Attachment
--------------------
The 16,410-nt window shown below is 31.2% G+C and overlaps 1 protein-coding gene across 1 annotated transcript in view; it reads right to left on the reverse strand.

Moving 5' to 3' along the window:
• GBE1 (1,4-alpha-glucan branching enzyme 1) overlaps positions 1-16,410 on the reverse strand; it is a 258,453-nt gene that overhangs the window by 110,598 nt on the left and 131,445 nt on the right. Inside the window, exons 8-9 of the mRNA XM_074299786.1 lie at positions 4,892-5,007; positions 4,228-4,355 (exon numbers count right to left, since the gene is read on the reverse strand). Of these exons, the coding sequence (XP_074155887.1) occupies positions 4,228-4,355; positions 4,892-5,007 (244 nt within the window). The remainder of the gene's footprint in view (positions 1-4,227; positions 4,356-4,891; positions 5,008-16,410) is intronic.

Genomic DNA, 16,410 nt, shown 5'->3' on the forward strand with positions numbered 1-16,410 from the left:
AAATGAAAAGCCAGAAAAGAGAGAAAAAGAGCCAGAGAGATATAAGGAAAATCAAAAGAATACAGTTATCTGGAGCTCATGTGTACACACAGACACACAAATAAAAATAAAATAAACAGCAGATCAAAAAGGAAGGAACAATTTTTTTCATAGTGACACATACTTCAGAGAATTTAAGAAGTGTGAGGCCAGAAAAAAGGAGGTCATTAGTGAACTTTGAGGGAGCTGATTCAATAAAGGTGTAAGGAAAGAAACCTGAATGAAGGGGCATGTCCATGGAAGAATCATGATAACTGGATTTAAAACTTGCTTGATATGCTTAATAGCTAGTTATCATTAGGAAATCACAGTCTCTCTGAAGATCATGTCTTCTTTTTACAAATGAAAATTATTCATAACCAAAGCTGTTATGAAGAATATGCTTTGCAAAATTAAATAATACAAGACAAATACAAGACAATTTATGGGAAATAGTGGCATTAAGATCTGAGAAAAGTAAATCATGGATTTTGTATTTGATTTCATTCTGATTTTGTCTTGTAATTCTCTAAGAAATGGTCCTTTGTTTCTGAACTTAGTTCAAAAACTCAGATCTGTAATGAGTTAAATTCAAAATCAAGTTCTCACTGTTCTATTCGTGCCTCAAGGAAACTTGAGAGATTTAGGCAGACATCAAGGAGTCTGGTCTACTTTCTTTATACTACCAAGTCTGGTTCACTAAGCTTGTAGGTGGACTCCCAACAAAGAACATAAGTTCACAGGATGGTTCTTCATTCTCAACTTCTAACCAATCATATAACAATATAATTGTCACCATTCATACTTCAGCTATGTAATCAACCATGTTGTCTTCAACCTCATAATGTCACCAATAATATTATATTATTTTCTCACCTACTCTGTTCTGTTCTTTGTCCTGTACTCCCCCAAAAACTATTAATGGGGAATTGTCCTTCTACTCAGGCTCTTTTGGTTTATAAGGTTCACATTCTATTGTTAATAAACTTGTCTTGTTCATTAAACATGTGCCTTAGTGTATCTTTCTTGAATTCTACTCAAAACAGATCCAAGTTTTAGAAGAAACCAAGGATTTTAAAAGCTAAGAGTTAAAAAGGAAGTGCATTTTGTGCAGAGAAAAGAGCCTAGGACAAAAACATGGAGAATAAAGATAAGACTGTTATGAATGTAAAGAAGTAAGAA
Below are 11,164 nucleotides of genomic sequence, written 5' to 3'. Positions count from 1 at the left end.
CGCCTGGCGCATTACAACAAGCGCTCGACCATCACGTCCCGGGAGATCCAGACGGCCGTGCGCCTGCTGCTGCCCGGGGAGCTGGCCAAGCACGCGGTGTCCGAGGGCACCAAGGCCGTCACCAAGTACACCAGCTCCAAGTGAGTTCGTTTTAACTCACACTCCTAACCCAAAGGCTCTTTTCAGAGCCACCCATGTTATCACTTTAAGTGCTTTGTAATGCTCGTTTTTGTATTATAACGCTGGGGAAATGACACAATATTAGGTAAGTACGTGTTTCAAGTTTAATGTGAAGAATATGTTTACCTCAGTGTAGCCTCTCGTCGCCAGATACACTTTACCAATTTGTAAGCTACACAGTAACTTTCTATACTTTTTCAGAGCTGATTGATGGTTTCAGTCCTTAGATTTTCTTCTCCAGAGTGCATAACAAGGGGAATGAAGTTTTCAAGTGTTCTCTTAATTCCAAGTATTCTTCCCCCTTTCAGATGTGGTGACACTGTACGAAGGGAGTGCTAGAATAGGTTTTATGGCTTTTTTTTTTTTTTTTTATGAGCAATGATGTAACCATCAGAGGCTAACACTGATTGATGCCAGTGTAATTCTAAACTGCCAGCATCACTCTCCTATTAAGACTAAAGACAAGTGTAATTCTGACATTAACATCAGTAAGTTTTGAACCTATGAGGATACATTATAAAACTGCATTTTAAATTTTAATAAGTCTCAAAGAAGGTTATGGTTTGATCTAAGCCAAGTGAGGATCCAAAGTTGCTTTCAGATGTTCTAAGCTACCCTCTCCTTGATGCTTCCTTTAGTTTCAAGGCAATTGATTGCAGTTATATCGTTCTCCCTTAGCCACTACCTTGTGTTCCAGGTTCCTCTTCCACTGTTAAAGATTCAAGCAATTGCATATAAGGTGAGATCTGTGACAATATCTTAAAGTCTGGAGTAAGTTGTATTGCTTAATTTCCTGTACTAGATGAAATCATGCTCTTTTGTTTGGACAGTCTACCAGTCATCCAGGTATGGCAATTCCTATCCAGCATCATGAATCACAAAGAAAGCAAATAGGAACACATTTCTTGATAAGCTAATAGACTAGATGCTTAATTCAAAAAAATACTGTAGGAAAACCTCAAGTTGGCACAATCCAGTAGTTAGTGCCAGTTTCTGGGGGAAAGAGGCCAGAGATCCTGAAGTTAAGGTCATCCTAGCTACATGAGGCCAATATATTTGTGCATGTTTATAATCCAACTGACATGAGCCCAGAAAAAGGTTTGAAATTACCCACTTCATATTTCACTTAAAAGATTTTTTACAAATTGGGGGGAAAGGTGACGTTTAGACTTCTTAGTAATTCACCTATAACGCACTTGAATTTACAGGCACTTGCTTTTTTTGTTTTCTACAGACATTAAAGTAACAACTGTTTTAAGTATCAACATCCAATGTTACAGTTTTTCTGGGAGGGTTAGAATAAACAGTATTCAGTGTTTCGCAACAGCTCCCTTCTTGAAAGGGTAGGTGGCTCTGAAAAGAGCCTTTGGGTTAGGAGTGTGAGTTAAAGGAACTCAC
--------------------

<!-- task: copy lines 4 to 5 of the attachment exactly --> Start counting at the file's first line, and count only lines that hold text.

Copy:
Genomic DNA, 16,410 nt, shown 5'->3' on the forward strand with positions numbered 1-16,410 from the left:
AAATGAAAAGCCAGAAAAGAGAGAAAAAGAGCCAGAGAGATATAAGGAAAATCAAAAGAATACAGTTATCTGGAGCTCATGTGTACACACAGACACACAAATAAAAATAAAATAAACAGCAGATCAAAAAGGAAGGAACAATTTTTTTCATAGTGACACATACTTCAGAGAATTTAAGAAGTGTGAGGCCAGAAAAAAGGAGGTCATTAGTGAACTTTGAGGGAGCTGATTCAATAAAGGTGTAAGGAAAGAAACCTGAATGAAGGGGCATGTCCATGGAAGAATCATGATAACTGGATTTAAAACTTGCTTGATATGCTTAATAGCTAGTTATCATTAGGAAATCACAGTCTCTCTGAAGATCATGTCTTCTTTTTACAAATGAAAATTATTCATAACCAAAGCTGTTATGAAGAATATGCTTTGCAAAATTAAATAATACAAGACAAATACAAGACAATTTATGGGAAATAGTGGCATTAAGATCTGAGAAAAGTAAATCATGGATTTTGTATTTGATTTCATTCTGATTTTGTCTTGTAATTCTCTAAGAAATGGTCCTTTGTTTCTGAACTTAGTTCAAAAACTCAGATCTGTAATGAGTTAAATTCAAAATCAAGTTCTCACTGTTCTATTCGTGCCTCAAGGAAACTTGAGAGATTTAGGCAGACATCAAGGAGTCTGGTCTACTTTCTTTATACTACCAAGTCTGGTTCACTAAGCTTGTAGGTGGACTCCCAACAAAGAACATAAGTTCACAGGATGGTTCTTCATTCTCAACTTCTAACCAATCATATAACAATATAATTGTCACCATTCATACTTCAGCTATGTAATCAACCATGTTGTCTTCAACCTCATAATGTCACCAATAATATTATATTATTTTCTCACCTACTCTGTTCTGTTCTTTGTCCTGTACTCCCCCAAAAACTATTAATGGGGAATTGTCCTTCTACTCAGGCTCTTTTGGTTTATAAGGTTCACATTCTATTGTTAATAAACTTGTCTTGTTCATTAAACATGTGCCTTAGTGTATCTTTCTTGAATTCTACTCAAAACAGATCCAAGTTTTAGAAGAAACCAAGGATTTTAAAAGCTAAGAGTTAAAAAGGAAGTGCATTTTGTGCAGAGAAAAGAGCCTAGGACAAAAACATGGAGAATAAAGATAAGACTGTTATGAATGTAAAGAAGTAAGAA